Wednesday, March 21, 2018

All Galaxies Found To Rotate Once Every Billion Years

Article Written By: Kyle Tam


 A new study by an international team of astronomers from Australia, China and the United States has discovered that all galaxies rotate once every billion years, no matter the size.
 According to the study, it was found that by using simple mathematics, it was possible to demonstrate that all galaxies of the same size have the same average interior density.
 “The Earth spinning around on its axis once gives us the length of a day, and a complete orbit of the Earth around the Sun gives us a year,” said Professor Gerhardt Meurer, from the University of Western Australia node of the International Centre for Radio Astronomy Research. “It’s not Swiss watch precision, but regardless of whether a galaxy is very big or very small, if you could sit on the extreme edge of its disk as it spins, it would take you about a billion years to go all the way round.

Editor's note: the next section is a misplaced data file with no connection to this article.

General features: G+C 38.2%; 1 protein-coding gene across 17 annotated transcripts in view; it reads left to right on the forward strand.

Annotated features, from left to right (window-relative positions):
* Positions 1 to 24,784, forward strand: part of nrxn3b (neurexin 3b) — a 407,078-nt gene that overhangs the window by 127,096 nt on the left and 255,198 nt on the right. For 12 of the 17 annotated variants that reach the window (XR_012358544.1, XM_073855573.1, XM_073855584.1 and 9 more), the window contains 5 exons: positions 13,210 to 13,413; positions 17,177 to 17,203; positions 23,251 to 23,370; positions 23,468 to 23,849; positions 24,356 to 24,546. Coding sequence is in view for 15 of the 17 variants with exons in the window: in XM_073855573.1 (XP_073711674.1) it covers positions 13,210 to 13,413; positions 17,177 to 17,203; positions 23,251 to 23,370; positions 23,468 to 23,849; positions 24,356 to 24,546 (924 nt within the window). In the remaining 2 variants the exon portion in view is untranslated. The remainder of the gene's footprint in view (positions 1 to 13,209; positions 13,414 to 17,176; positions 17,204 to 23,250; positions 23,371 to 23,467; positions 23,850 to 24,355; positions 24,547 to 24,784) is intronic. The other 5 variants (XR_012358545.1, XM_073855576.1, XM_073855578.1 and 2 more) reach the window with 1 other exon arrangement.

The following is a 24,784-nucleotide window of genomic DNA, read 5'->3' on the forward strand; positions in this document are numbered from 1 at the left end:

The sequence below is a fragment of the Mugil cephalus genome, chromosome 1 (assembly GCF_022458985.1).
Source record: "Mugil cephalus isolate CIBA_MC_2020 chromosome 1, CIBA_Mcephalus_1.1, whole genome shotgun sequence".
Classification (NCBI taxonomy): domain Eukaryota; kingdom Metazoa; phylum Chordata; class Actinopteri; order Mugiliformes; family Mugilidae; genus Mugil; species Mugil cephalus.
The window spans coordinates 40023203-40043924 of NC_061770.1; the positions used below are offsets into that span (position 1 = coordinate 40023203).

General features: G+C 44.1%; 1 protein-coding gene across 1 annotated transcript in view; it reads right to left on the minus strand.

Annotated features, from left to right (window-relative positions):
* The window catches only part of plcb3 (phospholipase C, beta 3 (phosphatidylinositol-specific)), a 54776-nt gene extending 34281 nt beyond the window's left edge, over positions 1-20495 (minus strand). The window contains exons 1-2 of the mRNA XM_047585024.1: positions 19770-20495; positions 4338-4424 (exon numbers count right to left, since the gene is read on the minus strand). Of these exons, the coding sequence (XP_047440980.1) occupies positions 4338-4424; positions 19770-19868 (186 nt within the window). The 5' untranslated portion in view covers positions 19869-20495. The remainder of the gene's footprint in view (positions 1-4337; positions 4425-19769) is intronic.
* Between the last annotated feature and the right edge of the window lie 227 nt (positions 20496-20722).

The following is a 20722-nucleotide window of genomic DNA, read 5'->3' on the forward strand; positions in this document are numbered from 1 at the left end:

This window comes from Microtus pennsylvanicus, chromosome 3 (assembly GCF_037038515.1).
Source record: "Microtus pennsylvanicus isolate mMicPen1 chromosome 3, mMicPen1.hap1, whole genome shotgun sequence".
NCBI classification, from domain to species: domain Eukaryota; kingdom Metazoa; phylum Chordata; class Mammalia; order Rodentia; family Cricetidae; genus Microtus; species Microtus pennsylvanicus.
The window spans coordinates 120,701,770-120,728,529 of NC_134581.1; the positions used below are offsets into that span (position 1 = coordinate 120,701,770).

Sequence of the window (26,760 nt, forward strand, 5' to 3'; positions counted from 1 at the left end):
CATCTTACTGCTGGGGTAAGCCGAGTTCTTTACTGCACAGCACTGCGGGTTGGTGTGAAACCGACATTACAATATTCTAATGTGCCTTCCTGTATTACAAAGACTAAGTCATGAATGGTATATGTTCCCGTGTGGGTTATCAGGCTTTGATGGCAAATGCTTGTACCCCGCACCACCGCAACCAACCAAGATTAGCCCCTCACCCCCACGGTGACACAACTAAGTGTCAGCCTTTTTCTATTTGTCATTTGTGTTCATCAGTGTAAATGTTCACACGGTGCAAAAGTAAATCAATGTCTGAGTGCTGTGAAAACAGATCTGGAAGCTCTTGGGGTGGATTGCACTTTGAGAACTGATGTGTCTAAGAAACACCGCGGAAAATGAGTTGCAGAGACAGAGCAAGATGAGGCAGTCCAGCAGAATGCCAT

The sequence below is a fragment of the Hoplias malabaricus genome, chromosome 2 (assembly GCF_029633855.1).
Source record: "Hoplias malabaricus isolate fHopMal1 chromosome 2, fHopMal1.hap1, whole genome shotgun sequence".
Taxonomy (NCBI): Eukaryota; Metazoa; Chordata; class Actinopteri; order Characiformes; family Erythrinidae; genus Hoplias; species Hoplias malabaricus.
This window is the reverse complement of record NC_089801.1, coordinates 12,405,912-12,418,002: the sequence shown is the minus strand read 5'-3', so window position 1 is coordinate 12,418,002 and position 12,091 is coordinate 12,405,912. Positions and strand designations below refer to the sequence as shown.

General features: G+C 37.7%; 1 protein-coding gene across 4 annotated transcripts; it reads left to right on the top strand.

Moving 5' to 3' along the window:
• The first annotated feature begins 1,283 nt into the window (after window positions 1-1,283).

“Discovering such regularity in galaxies really helps us to better understand the mechanics that make them tick — you won’t find a dense galaxy rotating quickly, while another with the same size but lower density is rotating more slowly.”

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Image: Messier 101 via NASA / ESA / K. Kuntz, JHU / F. Bresolin, University of Hawaii / J. Trauger, JPL / J. Mould, NOAO / Y.-H. Chu, UIUC / STScI.

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